4. The Airline Industry

An American Airlines jetliner in flight above the clouds.
(Next New Media / Shutterstock)

In the wake of the September 11, 2001 attacks, the U.S. airline industry was thrown into turmoil. In addition to the obvious human cost, the loss of four planes and personnel, as well as the losses incurred by several days of shuttered air travel within the country, caused the industry to lose millions. Additionally, a decline in tickets sales occurred as the airlines took to the skies again, due in part to travelers’ anxieties about air travel following the events. In response, Congress quickly passed The Air Transportation Safety and System Stabilization Act which created the office of the Air Transportation Stabilization Board in the Department of the Treasury. They were able to issue $10 billion in loan guarantees to help the airlines in the aftermath. Over the next two years, seven airlines received loans of just over a billion dollars each. A number changes came out of these precarious years, including the eventual mergers of America West and U.S. Airways into American Airlines, the absorption of Frontier by Republic Airways, and the closures of ATA (American Trans Air), Evergreen International, Aloha Airlines, and World Airways.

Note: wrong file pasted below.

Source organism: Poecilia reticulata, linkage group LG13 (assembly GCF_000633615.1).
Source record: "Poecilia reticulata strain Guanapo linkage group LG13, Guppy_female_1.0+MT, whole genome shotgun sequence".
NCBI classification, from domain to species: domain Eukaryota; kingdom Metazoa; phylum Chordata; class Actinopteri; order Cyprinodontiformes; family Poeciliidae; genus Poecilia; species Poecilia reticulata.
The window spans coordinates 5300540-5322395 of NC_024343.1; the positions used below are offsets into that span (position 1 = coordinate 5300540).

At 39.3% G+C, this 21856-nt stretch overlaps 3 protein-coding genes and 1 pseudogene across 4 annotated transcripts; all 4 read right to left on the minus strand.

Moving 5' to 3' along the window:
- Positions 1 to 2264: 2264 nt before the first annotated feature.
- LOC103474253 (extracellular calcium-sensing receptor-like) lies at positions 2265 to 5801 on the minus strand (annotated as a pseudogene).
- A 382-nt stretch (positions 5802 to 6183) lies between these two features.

Was It Successful?: American Airlines is now the world’s largest. They were posting profits as recently as the second quarter of 2019.

5. The Chrysler Bailout of 1980

After the Oil Crisis of the early 1970s, Americans started to favor smaller cars; that wasn’t Chrysler’s forte at the time, and they struggled. After Lee Iacocca took over toward the end of the decade, he went to the feds for help. The response was The Loan Guarantee Act, which lent the company $1.5 billion, provided that they also secure $2 billion more from outside the government.  That helped them right the ship, and the loans were repaid in 1983; that same year, Chrysler debuted the minivan with the Dodge Caravan/Plymouth Voyager, ensuring both the survival of the country and the proliferation of youth soccer.

Was It Successful?: Yes. Right up until the Great Recession of 2008.

Economists and politicians continue to debate the pros and cons of bailouts.  It’s easy to see the immediate benefits when they help companies recover and enable workers to keep their jobs. However, one also sees the danger inherent in having a system that can decide which business is saved and which is allowed to collapse. Since the only thing certain in an economy is uncertainty, it’s likely that we’ll have an all-new bailout to debate when we least expect it.

Featured image: Shutterstock.